Canning and Seed Collecting
With the growing season winding down, we’d like to continue to look at how to preserve the year’s harvest. Canning is a great option for keeping a wide range produce; you can make jellies and jams, pickles, sauces, salsas, chutneys, even condiments, and they’ll store for years.
We’ll also briefly discuss seed collecting, so you can get a head-start on preparing for next spring.
A basic canning primer
First, you’ll need your canning materials:
- A large stock pot with lid
- A round rack that fits inside the stock pot (you can also use a clean dish rag, this is to keep the jars off the bottom of the pot and help water flow around the jars)
- Mason jars (quart, pint or half-pint)
- A wide-mouth jar funnel
- Jar tongs
- Regular tongs
Start by determining what you're going to be canning and gather your ingredients. There’s a multitude of recipes online, and the Ball website is one of many fantastic resources for tried and true recipes: http://www.freshpreserving.com/home
You’ll start by sanitizing your jars as well as the rings and lids. Place the number of jars needed for your recipe into your large stock pot then cover and fill them with water, and bring it to a boil. The rings and lids can go into a smaller pot of water and brought to mild simmer.
While your jars are heating up you can prepare your recipe.
Once you’re finished making your recipe and after the pot has come to a full boil, you can carefully remove the hot jars using the jar tongs, pouring the water from the jars back into the stock pot, then place them on a clean surface to air dry for a minute or so.
Fill the jars with your product using your clean wide-mouth funnel. Your recipe should tell you how high to fill your jars, but in most cases you’ll be leaving a 1/2 or a 1/4 inch of headspace at the top.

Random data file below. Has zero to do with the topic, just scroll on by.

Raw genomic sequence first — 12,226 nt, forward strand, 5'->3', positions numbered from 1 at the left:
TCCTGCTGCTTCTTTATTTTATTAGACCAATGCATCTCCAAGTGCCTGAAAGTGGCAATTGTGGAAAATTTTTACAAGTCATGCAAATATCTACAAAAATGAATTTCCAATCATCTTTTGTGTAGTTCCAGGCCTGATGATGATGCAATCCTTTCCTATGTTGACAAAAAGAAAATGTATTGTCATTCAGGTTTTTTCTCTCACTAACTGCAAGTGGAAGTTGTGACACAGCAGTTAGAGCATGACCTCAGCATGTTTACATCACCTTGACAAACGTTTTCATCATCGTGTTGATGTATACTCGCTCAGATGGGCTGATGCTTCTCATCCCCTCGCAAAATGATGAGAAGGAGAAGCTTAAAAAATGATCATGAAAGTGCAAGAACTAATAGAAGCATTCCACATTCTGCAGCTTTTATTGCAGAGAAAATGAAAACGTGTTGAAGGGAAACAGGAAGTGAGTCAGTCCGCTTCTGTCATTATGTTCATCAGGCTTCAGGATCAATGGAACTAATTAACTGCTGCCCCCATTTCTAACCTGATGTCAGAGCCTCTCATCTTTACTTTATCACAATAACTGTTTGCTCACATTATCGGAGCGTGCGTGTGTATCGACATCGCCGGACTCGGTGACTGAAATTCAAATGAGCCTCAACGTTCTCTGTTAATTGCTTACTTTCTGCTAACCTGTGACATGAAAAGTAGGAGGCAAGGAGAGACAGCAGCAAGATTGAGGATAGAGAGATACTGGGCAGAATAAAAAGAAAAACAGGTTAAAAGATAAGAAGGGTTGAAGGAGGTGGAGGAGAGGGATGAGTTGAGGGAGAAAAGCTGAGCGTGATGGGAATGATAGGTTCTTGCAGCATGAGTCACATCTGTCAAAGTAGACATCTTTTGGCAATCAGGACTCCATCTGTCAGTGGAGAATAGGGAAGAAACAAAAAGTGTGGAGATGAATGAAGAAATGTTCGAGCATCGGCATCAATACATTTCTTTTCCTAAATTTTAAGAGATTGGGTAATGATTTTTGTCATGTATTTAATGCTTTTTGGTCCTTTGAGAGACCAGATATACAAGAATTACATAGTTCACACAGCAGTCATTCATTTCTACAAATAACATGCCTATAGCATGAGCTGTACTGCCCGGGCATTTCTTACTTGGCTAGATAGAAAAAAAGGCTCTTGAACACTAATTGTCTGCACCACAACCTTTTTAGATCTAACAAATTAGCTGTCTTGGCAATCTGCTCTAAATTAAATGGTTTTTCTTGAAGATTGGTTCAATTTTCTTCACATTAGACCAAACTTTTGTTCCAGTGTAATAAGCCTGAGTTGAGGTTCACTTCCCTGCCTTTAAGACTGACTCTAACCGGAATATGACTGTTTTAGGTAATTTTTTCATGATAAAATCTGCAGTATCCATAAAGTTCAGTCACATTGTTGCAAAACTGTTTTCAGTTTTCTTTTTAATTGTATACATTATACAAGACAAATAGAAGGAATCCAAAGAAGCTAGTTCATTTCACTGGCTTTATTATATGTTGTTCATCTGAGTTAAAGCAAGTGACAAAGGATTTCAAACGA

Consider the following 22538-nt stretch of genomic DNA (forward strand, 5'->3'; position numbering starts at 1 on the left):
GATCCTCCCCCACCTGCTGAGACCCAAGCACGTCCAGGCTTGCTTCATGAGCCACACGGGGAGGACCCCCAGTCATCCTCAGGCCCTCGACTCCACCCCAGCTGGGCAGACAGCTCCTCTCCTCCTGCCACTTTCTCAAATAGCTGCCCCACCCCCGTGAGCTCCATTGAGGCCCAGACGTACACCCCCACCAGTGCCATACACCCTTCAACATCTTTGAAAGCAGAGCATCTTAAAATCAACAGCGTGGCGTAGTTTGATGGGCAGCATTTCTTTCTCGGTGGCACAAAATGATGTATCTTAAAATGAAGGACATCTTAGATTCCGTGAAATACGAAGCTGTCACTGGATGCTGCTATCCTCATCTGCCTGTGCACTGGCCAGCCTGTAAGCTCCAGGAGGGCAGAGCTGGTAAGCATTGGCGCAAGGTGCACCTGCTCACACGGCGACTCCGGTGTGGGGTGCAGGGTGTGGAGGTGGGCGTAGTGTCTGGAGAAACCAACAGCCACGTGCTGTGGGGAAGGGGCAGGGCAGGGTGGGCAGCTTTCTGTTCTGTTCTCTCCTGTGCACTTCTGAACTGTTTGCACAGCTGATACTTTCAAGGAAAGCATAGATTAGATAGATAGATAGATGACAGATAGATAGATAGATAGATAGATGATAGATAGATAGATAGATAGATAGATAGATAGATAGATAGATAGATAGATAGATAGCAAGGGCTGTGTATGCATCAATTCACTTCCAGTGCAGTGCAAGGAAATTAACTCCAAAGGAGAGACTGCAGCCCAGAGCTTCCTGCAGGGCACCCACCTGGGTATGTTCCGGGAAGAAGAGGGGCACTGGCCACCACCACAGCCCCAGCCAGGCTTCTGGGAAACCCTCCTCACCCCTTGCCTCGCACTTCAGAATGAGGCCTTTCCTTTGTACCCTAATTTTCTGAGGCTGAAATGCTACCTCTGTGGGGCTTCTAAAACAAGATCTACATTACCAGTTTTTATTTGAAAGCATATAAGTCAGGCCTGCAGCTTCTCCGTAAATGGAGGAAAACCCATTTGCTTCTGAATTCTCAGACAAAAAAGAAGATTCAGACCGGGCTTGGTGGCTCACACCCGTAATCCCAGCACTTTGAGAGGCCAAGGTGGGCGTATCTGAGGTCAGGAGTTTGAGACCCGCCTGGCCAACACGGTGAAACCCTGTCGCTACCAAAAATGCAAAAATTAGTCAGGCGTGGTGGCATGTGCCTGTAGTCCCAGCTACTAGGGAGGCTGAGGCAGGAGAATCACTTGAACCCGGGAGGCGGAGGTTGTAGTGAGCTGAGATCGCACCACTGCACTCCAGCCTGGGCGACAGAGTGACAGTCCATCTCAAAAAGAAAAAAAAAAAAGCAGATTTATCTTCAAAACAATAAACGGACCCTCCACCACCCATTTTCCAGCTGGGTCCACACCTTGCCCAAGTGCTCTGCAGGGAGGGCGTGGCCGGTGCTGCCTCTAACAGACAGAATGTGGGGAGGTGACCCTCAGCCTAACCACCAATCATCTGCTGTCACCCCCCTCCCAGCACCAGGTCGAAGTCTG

Wipe down the lip of the jars with a clean, damp paper towel. Then use the regular tongs to grab the lids and rings and screw them on tightly– you’ll want a clean dishrag here since the jars and rings will still be hot.
Lower the jars back into the large stock pot with your jar holder. If the water level is too high, you can remove some with a heat proof measuring cup. Return the pot to a boil, cover and start your timer depending on the recipe.
Once they’ve had the necessary time, remove the jars from the pot and let cool at room temp on a dishtowel. Pretty soon the lids should start popping– letting you know that the vacuum seal is taking effect. Let the jars continue to cool to room temp, then store away until you’re ready to use. If any of your jars don’t seal, you can still refrigerate them and use immediately.
There are many seed types that can be saved, which is a good way to save money and keep your favorite varieties. To save, separate the seed from the chafe or fruit, then let the seeds dry in a warm, well ventilated room. You can then store the seeds in a dark, cool room in jars or other small containers.
Note that hybrids and plants that have been cross pollinated may not yield the same variety.
A few great vegetables seeds to save include beans, peas and lettuce, also tomatoes, eggplant and peppers (as long as they haven’t been cross-pollinated).
Some good flowers include calendula, cleome, morning glory, poppy and marigolds, all of which are easy to collect once the flower is mature.
To collect seed from veggies or flowers, let the fruits or flowers mature fully, but don’t let flower seeds drop to the ground before collecting them.
Collect seeds on a dry day, carry small plastic bags with a marker and collect seeds from flowers by placing the dried flower head or fruit into the bag, and always be sure to label all your seeds clearly.
Hope you’ve enjoyed this month’s blog! Next time we’ll start looking at how to use the greenhouse in the colder months.